While working a job that you love can mean never working a day in your life, it’s difficult to apply this adage with more expensive or involved passions. If you’re passionate about travel, you know that it is a hobby with a high cost of admission, though the rewards of experiencing other cultures, cities, and environments are priceless. While they aren’t for everyone, there are career paths that make exploring the world either a key component or an alluring benefit. If you’re a true travel geek, transitioning to one of these professions can turn your passion into a lucrative, full-time career.
Writers have the advantage of being able to work remotely, so even if your job isn’t focused on travel, it’s a career path that gives you ample time to explore the world while still earning a paycheck. That said, there are writing careers that will specifically require you to travel. Travel guides and reviews require in-depth, personal experiences, making them an excellent avenue to explore if you’re skilled at both writing and immersing yourself in a new environment.
Whether done as a freelancer or with a consistent staff position, journalism provides another opportunity to travel while writing. While journalism can include both guides and reviews to some degree, it offers more flexibility and variety in terms of content. Whether covering celebrity news or international politics, magazines and blogs that focus on foreign affairs need writers who are physically on the ground to report on events. You can improve your chances of finding work if you gain some experience with photography as well.
It’s true that travel agents spend a fair bit of time in the office with clients, but as a travel agent you’ll be expected to provide expert advice on hotels, resorts, and other amenities local to a popular vacation spot. Reading reviews can be helpful, but the only way to provide reliable information to your clients is some first-hand experience. Whether it’s testing out an airline or seeing what a potential resort has to offer, there are plenty of opportunities for travel agents to personally experience these amenities so as to better understand the services you’re recommending to clients.
Throughout the course of your work, you’ll also form important relationships with airlines, hotels, and other vital components of the travel industry. This information is not only useful for your clients, but can also be applied to planning your own trips. In that sense, working as a travel agent will not only help to fund your own personal love for travel, but also improve your ability to plan personal itineraries and find ways to save on trips. If you don’t want to work at an agency, you can work from home starting your own travel agent franchise instead!
Given the use of English as a common language for international business and politics, a wealth of countries have high demand for teachers who are fluent native speakers. East Asia has particularly high demand for instructors willing to teach English abroad, but there are also opportunities throughout Europe, Africa, South America, and elsewhere. The sorts of opportunities you have access to are generally limited by your qualifications and the specific requirements of the school or country you’re applying to.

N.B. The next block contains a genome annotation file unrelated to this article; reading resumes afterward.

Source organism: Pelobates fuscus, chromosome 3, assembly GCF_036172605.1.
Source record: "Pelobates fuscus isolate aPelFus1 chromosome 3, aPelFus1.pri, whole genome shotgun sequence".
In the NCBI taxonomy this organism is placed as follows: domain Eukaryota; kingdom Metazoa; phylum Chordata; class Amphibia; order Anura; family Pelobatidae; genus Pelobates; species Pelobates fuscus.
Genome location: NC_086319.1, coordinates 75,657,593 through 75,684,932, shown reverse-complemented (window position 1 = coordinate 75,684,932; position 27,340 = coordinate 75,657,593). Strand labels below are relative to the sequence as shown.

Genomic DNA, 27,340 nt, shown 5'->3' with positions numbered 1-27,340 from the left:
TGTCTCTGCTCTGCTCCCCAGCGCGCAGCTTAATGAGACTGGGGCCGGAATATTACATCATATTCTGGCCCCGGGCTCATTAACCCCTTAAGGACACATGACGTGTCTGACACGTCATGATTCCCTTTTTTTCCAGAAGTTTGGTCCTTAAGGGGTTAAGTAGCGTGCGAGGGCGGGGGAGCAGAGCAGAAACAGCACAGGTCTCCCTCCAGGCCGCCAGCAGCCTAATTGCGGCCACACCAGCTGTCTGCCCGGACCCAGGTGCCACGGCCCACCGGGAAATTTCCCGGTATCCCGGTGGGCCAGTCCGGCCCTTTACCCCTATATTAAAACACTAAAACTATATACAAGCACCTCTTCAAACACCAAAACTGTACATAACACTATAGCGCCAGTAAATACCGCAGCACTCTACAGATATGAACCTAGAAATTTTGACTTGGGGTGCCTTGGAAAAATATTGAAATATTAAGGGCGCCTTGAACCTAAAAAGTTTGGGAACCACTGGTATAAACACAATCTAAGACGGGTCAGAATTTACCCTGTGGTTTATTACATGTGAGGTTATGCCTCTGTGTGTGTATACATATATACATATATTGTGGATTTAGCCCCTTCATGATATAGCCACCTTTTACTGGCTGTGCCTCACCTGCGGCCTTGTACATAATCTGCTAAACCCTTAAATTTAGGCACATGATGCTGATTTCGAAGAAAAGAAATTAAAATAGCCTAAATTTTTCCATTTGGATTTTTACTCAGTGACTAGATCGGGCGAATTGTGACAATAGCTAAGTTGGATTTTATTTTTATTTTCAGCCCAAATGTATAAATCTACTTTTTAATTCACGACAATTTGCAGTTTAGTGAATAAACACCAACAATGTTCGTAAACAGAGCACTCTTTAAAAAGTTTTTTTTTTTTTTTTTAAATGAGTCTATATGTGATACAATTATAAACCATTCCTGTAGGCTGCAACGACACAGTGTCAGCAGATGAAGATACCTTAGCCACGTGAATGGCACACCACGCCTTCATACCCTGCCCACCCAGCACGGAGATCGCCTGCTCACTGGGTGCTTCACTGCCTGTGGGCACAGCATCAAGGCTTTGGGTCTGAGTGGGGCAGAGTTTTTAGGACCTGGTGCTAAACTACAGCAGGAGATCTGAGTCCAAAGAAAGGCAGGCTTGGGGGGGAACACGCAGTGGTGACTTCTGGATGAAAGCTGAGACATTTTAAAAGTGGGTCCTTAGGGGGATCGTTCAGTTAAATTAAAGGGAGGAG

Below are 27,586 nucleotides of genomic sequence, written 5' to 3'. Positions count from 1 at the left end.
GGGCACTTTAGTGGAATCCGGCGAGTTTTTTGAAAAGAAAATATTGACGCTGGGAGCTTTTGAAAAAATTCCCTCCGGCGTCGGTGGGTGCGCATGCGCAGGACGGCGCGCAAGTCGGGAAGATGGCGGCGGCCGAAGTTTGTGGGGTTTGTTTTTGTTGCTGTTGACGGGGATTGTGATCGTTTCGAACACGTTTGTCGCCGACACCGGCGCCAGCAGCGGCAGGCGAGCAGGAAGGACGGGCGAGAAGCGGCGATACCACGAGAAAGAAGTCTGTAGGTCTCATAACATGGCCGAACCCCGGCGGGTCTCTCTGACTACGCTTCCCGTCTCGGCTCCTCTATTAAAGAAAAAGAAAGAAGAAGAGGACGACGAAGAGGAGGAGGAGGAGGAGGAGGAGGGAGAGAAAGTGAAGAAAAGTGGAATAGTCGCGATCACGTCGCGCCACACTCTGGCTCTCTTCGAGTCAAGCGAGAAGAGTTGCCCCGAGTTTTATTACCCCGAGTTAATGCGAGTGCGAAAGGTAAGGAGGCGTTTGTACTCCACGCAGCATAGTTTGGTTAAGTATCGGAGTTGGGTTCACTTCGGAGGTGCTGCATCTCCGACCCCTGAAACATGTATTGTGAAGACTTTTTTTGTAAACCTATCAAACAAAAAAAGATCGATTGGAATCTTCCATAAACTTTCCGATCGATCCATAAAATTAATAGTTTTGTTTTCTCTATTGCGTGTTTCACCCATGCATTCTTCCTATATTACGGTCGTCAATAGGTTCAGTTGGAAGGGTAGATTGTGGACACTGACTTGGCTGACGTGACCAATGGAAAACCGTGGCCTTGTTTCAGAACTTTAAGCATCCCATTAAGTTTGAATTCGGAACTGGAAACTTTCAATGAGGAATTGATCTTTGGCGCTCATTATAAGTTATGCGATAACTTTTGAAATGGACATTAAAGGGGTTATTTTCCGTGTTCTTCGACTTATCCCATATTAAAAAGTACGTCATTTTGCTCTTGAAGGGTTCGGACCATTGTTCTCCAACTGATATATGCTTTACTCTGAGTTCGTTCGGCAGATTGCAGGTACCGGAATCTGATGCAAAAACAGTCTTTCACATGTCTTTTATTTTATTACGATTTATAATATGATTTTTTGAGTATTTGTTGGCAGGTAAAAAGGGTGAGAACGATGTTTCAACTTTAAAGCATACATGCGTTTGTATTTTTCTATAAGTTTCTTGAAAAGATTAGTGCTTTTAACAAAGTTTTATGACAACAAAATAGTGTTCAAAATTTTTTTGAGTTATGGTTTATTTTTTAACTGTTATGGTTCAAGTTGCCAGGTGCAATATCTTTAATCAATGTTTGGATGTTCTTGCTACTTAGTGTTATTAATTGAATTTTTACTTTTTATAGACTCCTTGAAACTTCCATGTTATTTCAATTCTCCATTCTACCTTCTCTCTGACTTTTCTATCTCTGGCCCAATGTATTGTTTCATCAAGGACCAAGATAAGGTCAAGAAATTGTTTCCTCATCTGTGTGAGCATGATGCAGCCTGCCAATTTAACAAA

Some regions give preference to hopeful teachers with English or general education degrees and more stringent districts may require you to have a TEFL, or Teaching English as a Foreign Language license. Others simply require that you have a college degree with no preference for its focus. That said, obtaining a TEFL is relatively simple and can help to boost your credibility.
Hotels, hostels, and resorts are a vital part of every tourist destination’s economy. While it can take some time, if you’re willing to work your way up in the hospitality industry and learn a few extra skills along the way, it can open up opportunities to work across the globe. If you build a career with one of the larger hospitality companies, you can typically earn the ability to transfer to their other managed properties.
Since hotels deal with tourists from all over the world, the language barrier can often prove difficult in providing customer services. If you’re willing and able to learn a second language, this can significantly increase your value to the company and open up opportunities to work in other locales.
There are certainly plenty of opportunities in and around travel destinations, but actually getting tourists to those locations is its own industry. Airlines rake in billions each year connecting travelers to their destinations and as a result require thousands of skilled pilots and flight attendants to keep passengers safe and comfortable.
If you have an affinity for customer service and don’t mind routinely switching time zones or spending most of your working hours on board a plane, working in the airline industry can afford you more than just an opportunity to see the world while getting paid. Depending on your position, there’s a good chance you’ll have access to either heavily discounted or completely free flights as a perk. Since this is one of the most expensive parts of traveling, it can significantly cut down on costs when traveling during your free time.
A Wealth of Opportunities
Whether you work for the travel industry directly or simply choose a job that enables you to work remotely, there are plenty of career opportunities for those who are passionate about travel. Regardless of the path you choose, consider learning basic customer service skills and possibly learning a foreign language, since these can improve your chances of landing the right job.
Dixie Somers is a freelance writer and blogger for business, home, and family niches. Dixie lives in Phoenix, Arizona, and is the proud mother of three beautiful girls and wife to a wonderful husband.